Alumni of the Group Recognition & Categorization
Although the hands are the most important tool for humans to interact with and explore objects in their environment, surprisingly little is known about haptic object perception. How does the brain process the haptic input about the shape of touched objects? Is this done in a similar fashion to the processing of the visual input? Are objects stored as multisensory or as separate representations? It is these fundamental questions that motivate my line of research.
By using recent developments in computer graphics modeling as well as 3D printing techniques, it now becomes possible to generate parametrized models of complex objects with full control over object properties like shape, texture, etc. These objects can be explored visually and/or haptically which enables us to study which object features are most important for haptic perception in comparison to visual perception.
Under the supervision of Christian Wallraven I used computer-generated 3D shapes to answer two main questions:
- The human brain is capable of forming a perceptual space that is highly congruent to the underlying physical object space when exploring objects visually. Is the same also true when objects are explored haptically?
- Moreover previous work has shown for the visual modality that a veridical perceptual space can correctly predict categorization behavior, that is, that similarity between objects grouped together into one category is perceived as higher than for objects grouped into different categories. Does this theory also hold for the haptic modality?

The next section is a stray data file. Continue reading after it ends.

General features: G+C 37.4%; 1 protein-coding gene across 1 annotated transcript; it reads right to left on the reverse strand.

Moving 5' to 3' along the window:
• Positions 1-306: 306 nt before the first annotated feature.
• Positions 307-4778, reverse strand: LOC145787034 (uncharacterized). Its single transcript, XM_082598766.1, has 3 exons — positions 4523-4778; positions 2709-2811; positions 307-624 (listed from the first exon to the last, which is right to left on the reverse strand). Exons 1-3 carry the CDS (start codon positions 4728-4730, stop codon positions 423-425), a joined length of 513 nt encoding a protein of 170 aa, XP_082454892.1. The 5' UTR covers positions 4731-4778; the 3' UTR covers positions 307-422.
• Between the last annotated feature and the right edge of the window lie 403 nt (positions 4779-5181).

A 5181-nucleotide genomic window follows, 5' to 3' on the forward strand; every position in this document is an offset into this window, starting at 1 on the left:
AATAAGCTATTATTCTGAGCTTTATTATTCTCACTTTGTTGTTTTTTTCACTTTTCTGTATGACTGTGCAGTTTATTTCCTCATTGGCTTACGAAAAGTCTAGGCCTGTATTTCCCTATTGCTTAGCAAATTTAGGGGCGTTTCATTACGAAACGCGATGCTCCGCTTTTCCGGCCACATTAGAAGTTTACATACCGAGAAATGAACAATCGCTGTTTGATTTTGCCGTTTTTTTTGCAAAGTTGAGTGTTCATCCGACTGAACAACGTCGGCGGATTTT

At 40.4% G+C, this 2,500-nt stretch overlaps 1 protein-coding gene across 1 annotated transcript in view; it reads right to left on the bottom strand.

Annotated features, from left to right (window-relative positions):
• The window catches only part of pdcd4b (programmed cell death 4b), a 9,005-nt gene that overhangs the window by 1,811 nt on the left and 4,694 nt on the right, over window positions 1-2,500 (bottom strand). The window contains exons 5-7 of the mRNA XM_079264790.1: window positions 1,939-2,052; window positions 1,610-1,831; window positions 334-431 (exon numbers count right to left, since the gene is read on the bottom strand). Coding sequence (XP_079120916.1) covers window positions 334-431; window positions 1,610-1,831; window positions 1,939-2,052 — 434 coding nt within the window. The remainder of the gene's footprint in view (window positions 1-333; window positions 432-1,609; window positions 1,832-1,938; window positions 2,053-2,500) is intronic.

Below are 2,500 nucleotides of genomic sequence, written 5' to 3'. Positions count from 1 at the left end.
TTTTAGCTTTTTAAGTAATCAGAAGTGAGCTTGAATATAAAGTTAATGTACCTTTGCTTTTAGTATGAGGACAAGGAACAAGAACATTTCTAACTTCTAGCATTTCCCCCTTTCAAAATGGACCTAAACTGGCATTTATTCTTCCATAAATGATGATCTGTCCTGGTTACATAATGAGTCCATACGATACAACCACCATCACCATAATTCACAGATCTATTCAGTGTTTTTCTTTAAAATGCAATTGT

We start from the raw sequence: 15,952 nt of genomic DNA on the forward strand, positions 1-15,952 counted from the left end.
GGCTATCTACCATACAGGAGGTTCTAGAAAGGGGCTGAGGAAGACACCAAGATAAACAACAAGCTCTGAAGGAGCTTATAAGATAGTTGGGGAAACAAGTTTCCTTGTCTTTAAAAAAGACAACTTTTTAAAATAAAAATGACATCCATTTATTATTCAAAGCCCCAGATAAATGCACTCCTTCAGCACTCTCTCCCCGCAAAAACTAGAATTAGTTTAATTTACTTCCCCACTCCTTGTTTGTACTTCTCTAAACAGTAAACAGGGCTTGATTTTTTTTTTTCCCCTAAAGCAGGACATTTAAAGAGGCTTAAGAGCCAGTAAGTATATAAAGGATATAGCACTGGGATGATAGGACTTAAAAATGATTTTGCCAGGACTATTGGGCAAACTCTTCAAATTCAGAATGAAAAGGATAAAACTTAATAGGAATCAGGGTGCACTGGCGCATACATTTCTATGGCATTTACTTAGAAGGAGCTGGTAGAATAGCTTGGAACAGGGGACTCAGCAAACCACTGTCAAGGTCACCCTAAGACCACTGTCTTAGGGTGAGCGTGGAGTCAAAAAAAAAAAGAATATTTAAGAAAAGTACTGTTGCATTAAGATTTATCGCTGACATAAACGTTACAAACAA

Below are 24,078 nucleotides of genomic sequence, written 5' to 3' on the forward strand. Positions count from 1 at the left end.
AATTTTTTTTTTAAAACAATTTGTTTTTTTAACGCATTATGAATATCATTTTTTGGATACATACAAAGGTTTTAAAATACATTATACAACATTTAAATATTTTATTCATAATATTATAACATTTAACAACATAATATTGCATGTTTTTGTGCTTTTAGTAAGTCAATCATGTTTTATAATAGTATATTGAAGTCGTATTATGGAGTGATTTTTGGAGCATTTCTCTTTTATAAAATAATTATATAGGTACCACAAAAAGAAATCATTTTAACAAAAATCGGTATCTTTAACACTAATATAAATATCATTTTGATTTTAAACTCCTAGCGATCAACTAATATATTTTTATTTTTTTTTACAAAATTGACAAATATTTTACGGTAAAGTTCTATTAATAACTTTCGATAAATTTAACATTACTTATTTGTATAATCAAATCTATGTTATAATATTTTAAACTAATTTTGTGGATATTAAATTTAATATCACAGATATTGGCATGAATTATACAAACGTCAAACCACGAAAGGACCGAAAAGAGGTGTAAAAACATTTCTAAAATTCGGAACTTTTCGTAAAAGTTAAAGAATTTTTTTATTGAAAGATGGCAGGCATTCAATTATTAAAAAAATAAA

Next, we wanted to know if these findings can be transferred to natural objects, and therefore asked the question: does shape similarity also account for visual and haptic object categorization of natural objects?
Taken together, the results presented in my thesis point to a close connection of visual and haptic object representations with clear evidence that similar processes underlie visual and haptic similarity perception and categorization.
Based on the findings reported in my thesis I got interested in the question if the human brain stores separate unimodal shape representations or if one representation is formed that combines visual and haptic input. To answer this question a new set of stimuli was designed. Together with Steffen Waterkamp we are currently conducting learning experiments and testing for cross-modal transfer to learn more about the visual and the haptic shape representation of complex objects.
Further, a project is under way for automating haptic experiments. Therefore Maria Liebsch is working on programming a robot that can automatically present 3D objects to participants. Most interestingly with this robot it will become possible to record haptic exploration patterns and thus learn more about how humans touch and explore complex objects.
Analyzing Multisensory Perceptual Representations of Complex Shapes